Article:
Inclusion lists are meant to dictate what is brand safe, as well as what type of content is relevant and suitable for ads to appear alongside. It takes consideration and thoughtful planning to ensure you are selecting from a diverse group of creators, and that you're not inadvertently leaving out creators by overly blocking certain things.
With viewers still madly riding the CTV wave, and advertisers following in their footsteps as they cotton onto the massive opportunity, the proper use of inclusion lists and the ability to align inventory to brand safe and contextual suitable content becomes extremely important.
CTV allows advertisers to connect interactively with consumers through video, but this can still be susceptible to fraud, brand risk and out-of-view content. As advertising across this medium continues to grow, inclusion lists and being aware of where your content is appearing within the video ecosystem is crucial. Advertisers will need to rely heavily on these tools to ensure their advertising is seen and heard across the right audiences and in the right manner.
The creative component to CTV
It's not just the placement of the ad that needs to be considered in the wake of the CTV era - it's the format and creative too. Dynamic content needs to work across a myriad of devices, not just the television set. Laptops, tablets, mobile devices and games consoles all have different screen sizes so this must be taken into account to ensure ads are consistent regardless of the device used.
But it’s the variety offered by CTV that makes it such an exciting channel with huge potential for advertisers to reach and truly engage with their audiences in new, more creative and interactive ways than previously possible. According to a study by Innovid, Interactive CTV ads (iCTV) have proved to keep viewers engaged for 83 seconds longer than traditional in-stream formats. Moreover, their engagement rate is 3.5% higher.
CTV formats also bring space for innovation in creative with the ability to bring interactive elements and calls-to-action to adverts. One example is that of Burger King with their QR Whopper giveaway, which consisted of three TV commercials with an on-screen QR code that would score the viewer a free Whopper if scanned. I wouldn’t like to imagine the logistics, delivery and GPS planning involved here, but this is certainly a good marketing tactic and opens up numerous creative ideas on platforms like YouTube - from in-UI and in-video banners to pausing ads on screen and sponsoring free movies, the opportunities to step outside the box could be endless.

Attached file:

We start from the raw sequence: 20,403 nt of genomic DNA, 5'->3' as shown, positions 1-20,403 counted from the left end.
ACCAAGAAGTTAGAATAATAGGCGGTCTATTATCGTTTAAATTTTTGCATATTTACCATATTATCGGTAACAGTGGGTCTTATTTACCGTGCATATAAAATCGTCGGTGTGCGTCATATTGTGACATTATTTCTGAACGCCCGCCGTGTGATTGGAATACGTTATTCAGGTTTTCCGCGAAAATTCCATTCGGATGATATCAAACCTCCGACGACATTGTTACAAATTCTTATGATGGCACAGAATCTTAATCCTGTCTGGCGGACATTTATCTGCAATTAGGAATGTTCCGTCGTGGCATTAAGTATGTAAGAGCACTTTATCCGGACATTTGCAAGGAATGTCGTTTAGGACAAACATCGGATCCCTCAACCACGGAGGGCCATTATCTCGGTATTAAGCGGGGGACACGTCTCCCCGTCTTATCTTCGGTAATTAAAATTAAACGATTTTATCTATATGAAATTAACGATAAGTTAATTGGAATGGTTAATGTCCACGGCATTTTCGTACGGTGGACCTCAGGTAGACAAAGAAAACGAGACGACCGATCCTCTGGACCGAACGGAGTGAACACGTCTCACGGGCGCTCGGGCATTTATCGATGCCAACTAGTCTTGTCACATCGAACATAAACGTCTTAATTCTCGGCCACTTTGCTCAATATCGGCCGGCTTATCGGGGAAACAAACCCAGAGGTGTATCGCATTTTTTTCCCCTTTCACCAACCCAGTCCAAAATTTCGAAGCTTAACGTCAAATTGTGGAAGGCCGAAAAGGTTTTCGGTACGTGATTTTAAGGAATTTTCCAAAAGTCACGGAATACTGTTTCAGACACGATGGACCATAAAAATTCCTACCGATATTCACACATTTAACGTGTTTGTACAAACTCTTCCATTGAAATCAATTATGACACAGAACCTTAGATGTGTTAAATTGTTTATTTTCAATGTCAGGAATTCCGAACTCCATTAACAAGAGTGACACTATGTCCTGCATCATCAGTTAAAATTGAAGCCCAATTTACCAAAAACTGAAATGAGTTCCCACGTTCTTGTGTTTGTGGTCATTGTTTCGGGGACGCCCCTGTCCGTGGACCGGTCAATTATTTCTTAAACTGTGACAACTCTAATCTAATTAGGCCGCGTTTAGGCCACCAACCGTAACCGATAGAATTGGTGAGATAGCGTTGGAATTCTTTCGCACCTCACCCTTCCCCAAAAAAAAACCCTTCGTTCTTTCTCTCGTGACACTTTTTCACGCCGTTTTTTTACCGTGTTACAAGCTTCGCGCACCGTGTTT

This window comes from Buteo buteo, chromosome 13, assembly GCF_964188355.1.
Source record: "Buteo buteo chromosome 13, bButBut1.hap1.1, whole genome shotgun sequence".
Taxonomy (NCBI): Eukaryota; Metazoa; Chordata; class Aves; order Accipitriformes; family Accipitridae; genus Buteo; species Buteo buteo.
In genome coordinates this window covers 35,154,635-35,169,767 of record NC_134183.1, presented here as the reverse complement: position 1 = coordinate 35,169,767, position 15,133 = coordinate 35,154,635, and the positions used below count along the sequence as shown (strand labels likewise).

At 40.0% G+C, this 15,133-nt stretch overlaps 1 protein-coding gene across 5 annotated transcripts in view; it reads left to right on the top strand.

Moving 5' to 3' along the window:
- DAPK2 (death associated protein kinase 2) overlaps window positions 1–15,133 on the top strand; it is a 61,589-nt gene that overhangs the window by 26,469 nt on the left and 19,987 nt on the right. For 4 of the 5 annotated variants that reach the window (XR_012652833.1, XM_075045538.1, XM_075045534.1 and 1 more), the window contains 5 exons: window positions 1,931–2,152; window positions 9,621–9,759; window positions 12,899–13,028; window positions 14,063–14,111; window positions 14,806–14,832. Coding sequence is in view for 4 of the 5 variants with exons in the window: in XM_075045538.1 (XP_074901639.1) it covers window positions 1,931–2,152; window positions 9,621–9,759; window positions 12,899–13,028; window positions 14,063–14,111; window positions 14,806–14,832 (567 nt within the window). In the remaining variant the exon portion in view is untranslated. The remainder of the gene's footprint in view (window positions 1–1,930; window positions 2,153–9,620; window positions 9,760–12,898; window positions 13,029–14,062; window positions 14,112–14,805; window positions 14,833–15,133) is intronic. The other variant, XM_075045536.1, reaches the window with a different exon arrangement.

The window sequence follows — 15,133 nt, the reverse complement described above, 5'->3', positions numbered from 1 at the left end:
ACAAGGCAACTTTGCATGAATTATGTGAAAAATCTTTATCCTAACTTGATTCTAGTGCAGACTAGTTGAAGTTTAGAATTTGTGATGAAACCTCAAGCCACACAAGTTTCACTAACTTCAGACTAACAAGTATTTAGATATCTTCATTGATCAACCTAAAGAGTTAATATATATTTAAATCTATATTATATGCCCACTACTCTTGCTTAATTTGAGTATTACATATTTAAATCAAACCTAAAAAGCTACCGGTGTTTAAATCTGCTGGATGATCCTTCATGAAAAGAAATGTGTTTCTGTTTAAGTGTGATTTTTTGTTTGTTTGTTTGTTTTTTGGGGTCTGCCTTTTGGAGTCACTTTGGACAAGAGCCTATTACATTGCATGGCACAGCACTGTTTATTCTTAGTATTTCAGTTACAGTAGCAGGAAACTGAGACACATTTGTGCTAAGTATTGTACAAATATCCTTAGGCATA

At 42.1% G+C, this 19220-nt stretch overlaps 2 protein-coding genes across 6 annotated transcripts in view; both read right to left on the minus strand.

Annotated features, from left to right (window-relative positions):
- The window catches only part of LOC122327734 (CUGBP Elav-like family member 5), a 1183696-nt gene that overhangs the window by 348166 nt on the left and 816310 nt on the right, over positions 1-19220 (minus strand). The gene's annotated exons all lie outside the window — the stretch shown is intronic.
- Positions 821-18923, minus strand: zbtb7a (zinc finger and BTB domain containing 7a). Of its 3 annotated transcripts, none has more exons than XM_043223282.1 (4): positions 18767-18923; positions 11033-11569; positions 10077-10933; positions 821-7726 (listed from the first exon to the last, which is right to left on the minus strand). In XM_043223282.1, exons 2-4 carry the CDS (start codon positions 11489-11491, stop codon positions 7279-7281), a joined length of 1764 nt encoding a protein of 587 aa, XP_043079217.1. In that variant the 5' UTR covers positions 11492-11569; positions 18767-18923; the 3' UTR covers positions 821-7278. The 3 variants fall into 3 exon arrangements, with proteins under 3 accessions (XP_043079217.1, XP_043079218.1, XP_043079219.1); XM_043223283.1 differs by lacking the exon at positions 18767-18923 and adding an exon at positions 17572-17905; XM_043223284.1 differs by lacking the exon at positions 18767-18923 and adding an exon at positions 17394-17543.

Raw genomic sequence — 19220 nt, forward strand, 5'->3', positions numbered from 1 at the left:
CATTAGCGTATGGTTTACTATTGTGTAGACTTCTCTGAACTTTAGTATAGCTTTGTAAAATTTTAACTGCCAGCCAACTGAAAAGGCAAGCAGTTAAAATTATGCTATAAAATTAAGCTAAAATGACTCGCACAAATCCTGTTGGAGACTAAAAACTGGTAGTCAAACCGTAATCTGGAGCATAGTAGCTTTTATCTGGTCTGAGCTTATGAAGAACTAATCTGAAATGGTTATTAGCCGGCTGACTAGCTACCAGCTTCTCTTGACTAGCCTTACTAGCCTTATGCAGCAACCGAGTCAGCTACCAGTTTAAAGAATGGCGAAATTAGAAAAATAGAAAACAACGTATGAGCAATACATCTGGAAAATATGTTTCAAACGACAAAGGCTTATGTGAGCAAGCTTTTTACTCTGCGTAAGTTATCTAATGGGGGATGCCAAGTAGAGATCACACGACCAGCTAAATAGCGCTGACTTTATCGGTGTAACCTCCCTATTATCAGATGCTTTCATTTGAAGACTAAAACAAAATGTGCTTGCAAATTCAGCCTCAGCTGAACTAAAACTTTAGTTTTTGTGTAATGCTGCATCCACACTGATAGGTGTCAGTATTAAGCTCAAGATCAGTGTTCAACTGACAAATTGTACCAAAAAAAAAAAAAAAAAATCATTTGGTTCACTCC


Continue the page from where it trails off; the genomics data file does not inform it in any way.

YouTube is the safe bet for CTV
Not only is YouTube a safe and creatively-native platform for advertising, offering brand marketers and advertisers a straightforward way to reach and engage with their audiences globally, at scale, and across specific demographics, but it also offers brand safety and suitability tools that many other platforms currently do not.
According to Comscore, only two of the top five streaming platforms sell ads. And, amongst these two ad-supported platforms, YouTube is number one in reach and watch time, representing almost half (41%) of all ad-supported streaming watch time.
YouTube has spent the last decade working incredibly hard to perfect its platform for all players - from creators and publishers to advertisers and viewers. And the reality of this hit home at the onset of the global pandemic. According to YouTube internal data, in December of 2020, more than 120 million people in the US had streamed YouTube content on their TV screens.
Why? Because CTV presents a new way for people to experience and consume content on TV - it takes the best in digital capability and the scale and reach of linear TV to create incredibly immersive, interactive and precisely relevant content.
For advertisers, the advent and growth of CTV certainly presents opportunities - but, one thing is for sure: if you’re not on YouTube, you’re not in the game. CTV has opened up a significant new chapter in advertising - particularly on YouTube, where the future of TV no doubt starts.